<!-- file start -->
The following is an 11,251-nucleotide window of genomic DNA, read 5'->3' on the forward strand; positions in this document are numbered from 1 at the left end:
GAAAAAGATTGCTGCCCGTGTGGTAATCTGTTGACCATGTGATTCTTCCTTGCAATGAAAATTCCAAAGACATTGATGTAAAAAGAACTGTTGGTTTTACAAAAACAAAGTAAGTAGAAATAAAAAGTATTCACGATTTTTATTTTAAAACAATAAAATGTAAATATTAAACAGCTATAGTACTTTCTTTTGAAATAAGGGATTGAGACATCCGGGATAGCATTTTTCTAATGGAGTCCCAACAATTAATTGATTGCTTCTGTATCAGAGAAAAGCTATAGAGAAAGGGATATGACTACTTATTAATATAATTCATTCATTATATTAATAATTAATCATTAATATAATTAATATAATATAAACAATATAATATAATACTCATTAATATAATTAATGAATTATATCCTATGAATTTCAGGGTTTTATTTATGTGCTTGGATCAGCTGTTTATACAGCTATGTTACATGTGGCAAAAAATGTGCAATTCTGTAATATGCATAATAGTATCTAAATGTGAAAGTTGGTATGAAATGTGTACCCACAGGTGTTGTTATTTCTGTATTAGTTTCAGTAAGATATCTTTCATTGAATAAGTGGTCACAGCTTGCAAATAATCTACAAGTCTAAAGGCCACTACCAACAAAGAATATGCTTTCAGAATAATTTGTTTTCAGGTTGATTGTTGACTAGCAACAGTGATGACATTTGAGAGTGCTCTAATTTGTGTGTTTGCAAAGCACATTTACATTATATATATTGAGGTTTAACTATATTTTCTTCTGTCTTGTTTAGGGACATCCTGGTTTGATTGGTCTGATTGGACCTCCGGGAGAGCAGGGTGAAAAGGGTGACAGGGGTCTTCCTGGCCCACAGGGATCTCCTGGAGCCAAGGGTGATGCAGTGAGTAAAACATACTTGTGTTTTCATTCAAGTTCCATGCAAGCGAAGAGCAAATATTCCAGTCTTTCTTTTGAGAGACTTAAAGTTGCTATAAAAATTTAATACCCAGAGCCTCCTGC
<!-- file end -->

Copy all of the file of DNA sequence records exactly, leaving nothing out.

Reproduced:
The following is an 11,251-nucleotide window of genomic DNA, read 5'->3' on the forward strand; positions in this document are numbered from 1 at the left end:
GAAAAAGATTGCTGCCCGTGTGGTAATCTGTTGACCATGTGATTCTTCCTTGCAATGAAAATTCCAAAGACATTGATGTAAAAAGAACTGTTGGTTTTACAAAAACAAAGTAAGTAGAAATAAAAAGTATTCACGATTTTTATTTTAAAACAATAAAATGTAAATATTAAACAGCTATAGTACTTTCTTTTGAAATAAGGGATTGAGACATCCGGGATAGCATTTTTCTAATGGAGTCCCAACAATTAATTGATTGCTTCTGTATCAGAGAAAAGCTATAGAGAAAGGGATATGACTACTTATTAATATAATTCATTCATTATATTAATAATTAATCATTAATATAATTAATATAATATAAACAATATAATATAATACTCATTAATATAATTAATGAATTATATCCTATGAATTTCAGGGTTTTATTTATGTGCTTGGATCAGCTGTTTATACAGCTATGTTACATGTGGCAAAAAATGTGCAATTCTGTAATATGCATAATAGTATCTAAATGTGAAAGTTGGTATGAAATGTGTACCCACAGGTGTTGTTATTTCTGTATTAGTTTCAGTAAGATATCTTTCATTGAATAAGTGGTCACAGCTTGCAAATAATCTACAAGTCTAAAGGCCACTACCAACAAAGAATATGCTTTCAGAATAATTTGTTTTCAGGTTGATTGTTGACTAGCAACAGTGATGACATTTGAGAGTGCTCTAATTTGTGTGTTTGCAAAGCACATTTACATTATATATATTGAGGTTTAACTATATTTTCTTCTGTCTTGTTTAGGGACATCCTGGTTTGATTGGTCTGATTGGACCTCCGGGAGAGCAGGGTGAAAAGGGTGACAGGGGTCTTCCTGGCCCACAGGGATCTCCTGGAGCCAAGGGTGATGCAGTGAGTAAAACATACTTGTGTTTTCATTCAAGTTCCATGCAAGCGAAGAGCAAATATTCCAGTCTTTCTTTTGAGAGACTTAAAGTTGCTATAAAAATTTAATACCCAGAGCCTCCTGC